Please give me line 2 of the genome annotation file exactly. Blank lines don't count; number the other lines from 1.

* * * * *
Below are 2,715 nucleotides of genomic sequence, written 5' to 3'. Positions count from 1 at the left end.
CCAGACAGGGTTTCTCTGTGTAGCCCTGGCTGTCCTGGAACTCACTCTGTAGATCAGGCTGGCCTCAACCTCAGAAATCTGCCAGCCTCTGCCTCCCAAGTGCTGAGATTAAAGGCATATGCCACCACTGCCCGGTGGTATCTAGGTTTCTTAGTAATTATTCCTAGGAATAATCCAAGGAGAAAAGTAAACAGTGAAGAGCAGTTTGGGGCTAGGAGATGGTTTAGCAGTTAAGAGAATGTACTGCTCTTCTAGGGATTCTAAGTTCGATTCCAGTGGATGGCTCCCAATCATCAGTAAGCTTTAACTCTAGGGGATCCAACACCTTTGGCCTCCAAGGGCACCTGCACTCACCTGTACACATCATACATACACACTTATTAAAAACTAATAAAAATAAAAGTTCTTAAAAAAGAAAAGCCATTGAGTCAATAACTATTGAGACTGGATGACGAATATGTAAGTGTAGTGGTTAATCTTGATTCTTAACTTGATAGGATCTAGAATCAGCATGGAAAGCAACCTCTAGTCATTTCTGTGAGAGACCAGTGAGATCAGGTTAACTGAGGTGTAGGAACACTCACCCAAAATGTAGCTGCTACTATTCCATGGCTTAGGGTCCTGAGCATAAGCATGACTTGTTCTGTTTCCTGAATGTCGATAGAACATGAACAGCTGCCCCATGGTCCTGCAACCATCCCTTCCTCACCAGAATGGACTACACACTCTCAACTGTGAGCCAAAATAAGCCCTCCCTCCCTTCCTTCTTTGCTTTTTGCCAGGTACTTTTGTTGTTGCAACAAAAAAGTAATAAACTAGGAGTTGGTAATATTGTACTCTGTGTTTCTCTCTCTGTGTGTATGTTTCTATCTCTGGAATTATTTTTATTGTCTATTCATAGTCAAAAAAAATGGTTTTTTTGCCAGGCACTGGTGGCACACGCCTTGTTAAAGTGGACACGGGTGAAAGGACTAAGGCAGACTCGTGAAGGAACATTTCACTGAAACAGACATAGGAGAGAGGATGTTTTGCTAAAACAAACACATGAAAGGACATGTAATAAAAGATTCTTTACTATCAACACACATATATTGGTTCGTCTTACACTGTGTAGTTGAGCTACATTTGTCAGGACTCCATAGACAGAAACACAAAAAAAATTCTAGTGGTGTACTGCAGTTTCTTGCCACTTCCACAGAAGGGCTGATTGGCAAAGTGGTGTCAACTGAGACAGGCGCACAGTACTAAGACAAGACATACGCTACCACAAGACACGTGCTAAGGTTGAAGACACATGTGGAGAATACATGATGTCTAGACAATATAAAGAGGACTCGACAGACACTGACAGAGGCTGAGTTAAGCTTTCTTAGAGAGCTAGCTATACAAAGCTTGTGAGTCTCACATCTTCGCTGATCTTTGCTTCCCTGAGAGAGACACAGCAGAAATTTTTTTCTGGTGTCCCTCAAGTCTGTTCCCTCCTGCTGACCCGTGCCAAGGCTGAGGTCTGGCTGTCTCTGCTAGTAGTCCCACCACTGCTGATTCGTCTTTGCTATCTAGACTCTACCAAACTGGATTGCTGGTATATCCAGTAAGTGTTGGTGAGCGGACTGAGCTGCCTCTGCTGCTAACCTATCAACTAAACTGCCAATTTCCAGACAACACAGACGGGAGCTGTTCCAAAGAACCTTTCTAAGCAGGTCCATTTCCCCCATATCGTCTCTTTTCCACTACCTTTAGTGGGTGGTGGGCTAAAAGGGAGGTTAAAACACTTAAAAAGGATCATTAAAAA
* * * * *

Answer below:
CCAGACAGGGTTTCTCTGTGTAGCCCTGGCTGTCCTGGAACTCACTCTGTAGATCAGGCTGGCCTCAACCTCAGAAATCTGCCAGCCTCTGCCTCCCAAGTGCTGAGATTAAAGGCATATGCCACCACTGCCCGGTGGTATCTAGGTTTCTTAGTAATTATTCCTAGGAATAATCCAAGGAGAAAAGTAAACAGTGAAGAGCAGTTTGGGGCTAGGAGATGGTTTAGCAGTTAAGAGAATGTACTGCTCTTCTAGGGATTCTAAGTTCGATTCCAGTGGATGGCTCCCAATCATCAGTAAGCTTTAACTCTAGGGGATCCAACACCTTTGGCCTCCAAGGGCACCTGCACTCACCTGTACACATCATACATACACACTTATTAAAAACTAATAAAAATAAAAGTTCTTAAAAAAGAAAAGCCATTGAGTCAATAACTATTGAGACTGGATGACGAATATGTAAGTGTAGTGGTTAATCTTGATTCTTAACTTGATAGGATCTAGAATCAGCATGGAAAGCAACCTCTAGTCATTTCTGTGAGAGACCAGTGAGATCAGGTTAACTGAGGTGTAGGAACACTCACCCAAAATGTAGCTGCTACTATTCCATGGCTTAGGGTCCTGAGCATAAGCATGACTTGTTCTGTTTCCTGAATGTCGATAGAACATGAACAGCTGCCCCATGGTCCTGCAACCATCCCTTCCTCACCAGAATGGACTACACACTCTCAACTGTGAGCCAAAATAAGCCCTCCCTCCCTTCCTTCTTTGCTTTTTGCCAGGTACTTTTGTTGTTGCAACAAAAAAGTAATAAACTAGGAGTTGGTAATATTGTACTCTGTGTTTCTCTCTCTGTGTGTATGTTTCTATCTCTGGAATTATTTTTATTGTCTATTCATAGTCAAAAAAAATGGTTTTTTTGCCAGGCACTGGTGGCACACGCCTTGTTAAAGTGGACACGGGTGAAAGGACTAAGGCAGACTCGTGAAGGAACATTTCACTGAAACAGACATAGGAGAGAGGATGTTTTGCTAAAACAAACACATGAAAGGACATGTAATAAAAGATTCTTTACTATCAACACACATATATTGGTTCGTCTTACACTGTGTAGTTGAGCTACATTTGTCAGGACTCCATAGACAGAAACACAAAAAAAATTCTAGTGGTGTACTGCAGTTTCTTGCCACTTCCACAGAAGGGCTGATTGGCAAAGTGGTGTCAACTGAGACAGGCGCACAGTACTAAGACAAGACATACGCTACCACAAGACACGTGCTAAGGTTGAAGACACATGTGGAGAATACATGATGTCTAGACAATATAAAGAGGACTCGACAGACACTGACAGAGGCTGAGTTAAGCTTTCTTAGAGAGCTAGCTATACAAAGCTTGTGAGTCTCACATCTTCGCTGATCTTTGCTTCCCTGAGAGAGACACAGCAGAAATTTTTTTCTGGTGTCCCTCAAGTCTGTTCCCTCCTGCTGACCCGTGCCAAGGCTGAGGTCTGGCTGTCTCTGCTAGTAGTCCCACCACTGCTGATTCGTCTTTGCTATCTAGACTCTACCAAACTGGATTGCTGGTATATCCAGTAAGTGTTGGTGAGCGGACTGAGCTGCCTCTGCTGCTAACCTATCAACTAAACTGCCAATTTCCAGACAACACAGACGGGAGCTGTTCCAAAGAACCTTTCTAAGCAGGTCCATTTCCCCCATATCGTCTCTTTTCCACTACCTTTAGTGGGTGGTGGGCTAAAAGGGAGGTTAAAACACTTAAAAAGGATCATTAAAAA